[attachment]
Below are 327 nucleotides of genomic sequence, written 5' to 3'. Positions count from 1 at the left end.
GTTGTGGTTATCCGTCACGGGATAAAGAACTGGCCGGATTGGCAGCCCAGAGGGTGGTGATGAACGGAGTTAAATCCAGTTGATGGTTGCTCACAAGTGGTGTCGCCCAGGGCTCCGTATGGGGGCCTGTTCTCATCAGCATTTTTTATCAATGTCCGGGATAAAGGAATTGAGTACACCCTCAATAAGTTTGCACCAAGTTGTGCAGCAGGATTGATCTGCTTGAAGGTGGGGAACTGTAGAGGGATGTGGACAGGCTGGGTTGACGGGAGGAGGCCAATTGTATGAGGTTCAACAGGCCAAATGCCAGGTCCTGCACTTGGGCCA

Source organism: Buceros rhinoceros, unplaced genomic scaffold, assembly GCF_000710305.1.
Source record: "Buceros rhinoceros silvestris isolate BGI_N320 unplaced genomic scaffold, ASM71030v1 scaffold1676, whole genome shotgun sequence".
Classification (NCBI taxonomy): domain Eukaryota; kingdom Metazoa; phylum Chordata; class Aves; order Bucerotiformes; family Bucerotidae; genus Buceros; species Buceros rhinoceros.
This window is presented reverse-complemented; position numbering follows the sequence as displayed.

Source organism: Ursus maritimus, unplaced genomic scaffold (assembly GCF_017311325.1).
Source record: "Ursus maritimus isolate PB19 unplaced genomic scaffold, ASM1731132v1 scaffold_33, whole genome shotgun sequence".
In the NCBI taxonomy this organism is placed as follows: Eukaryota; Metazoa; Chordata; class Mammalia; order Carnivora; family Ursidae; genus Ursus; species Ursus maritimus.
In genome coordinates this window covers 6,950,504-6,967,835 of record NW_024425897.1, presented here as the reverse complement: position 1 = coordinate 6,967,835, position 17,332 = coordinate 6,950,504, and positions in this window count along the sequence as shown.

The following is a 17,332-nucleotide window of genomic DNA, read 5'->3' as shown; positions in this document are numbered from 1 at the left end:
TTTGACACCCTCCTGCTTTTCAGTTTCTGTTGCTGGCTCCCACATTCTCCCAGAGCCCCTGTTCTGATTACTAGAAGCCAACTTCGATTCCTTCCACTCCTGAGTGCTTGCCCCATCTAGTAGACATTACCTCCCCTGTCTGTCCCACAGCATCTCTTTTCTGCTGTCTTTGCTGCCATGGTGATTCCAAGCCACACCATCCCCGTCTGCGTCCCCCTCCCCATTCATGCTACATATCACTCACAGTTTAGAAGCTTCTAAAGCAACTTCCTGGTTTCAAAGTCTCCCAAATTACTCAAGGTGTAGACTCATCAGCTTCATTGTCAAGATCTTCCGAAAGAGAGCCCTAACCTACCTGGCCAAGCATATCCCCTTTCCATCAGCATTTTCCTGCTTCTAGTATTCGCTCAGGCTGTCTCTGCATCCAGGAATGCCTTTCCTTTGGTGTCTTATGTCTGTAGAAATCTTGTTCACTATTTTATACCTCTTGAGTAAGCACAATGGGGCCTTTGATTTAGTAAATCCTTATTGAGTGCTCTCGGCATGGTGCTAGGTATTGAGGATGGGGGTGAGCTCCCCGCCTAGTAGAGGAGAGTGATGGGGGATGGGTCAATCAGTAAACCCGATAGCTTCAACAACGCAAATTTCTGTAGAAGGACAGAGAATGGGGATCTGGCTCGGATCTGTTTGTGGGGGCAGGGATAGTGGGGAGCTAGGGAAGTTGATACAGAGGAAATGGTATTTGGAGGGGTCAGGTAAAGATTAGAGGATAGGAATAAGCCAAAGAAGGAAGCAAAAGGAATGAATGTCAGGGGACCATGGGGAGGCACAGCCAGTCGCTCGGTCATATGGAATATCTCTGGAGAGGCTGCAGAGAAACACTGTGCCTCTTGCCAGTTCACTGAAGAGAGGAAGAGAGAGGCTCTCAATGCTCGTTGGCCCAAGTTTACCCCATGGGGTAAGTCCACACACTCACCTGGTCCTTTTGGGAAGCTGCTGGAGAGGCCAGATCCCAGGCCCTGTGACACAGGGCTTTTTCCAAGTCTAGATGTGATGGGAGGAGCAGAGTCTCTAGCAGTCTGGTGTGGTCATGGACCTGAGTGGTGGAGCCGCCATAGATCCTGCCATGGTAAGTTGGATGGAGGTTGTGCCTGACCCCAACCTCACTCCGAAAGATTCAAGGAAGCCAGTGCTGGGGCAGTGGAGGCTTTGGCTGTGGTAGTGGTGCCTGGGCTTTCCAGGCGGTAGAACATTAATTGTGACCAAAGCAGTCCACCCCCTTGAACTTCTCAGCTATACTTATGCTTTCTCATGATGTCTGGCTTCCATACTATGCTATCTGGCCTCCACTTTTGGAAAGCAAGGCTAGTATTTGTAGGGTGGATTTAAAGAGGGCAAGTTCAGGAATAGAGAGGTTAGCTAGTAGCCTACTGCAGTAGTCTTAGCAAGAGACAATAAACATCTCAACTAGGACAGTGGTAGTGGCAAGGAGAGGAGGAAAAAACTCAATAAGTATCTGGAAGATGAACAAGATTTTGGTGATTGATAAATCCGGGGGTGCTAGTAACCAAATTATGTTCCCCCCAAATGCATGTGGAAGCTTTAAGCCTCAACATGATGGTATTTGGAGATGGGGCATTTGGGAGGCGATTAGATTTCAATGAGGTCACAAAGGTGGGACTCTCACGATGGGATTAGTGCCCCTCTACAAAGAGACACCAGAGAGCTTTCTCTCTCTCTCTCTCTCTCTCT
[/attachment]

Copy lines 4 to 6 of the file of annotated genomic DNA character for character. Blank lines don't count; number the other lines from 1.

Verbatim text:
Source record: "Buceros rhinoceros silvestris isolate BGI_N320 unplaced genomic scaffold, ASM71030v1 scaffold1676, whole genome shotgun sequence".
Classification (NCBI taxonomy): domain Eukaryota; kingdom Metazoa; phylum Chordata; class Aves; order Bucerotiformes; family Bucerotidae; genus Buceros; species Buceros rhinoceros.
This window is presented reverse-complemented; position numbering follows the sequence as displayed.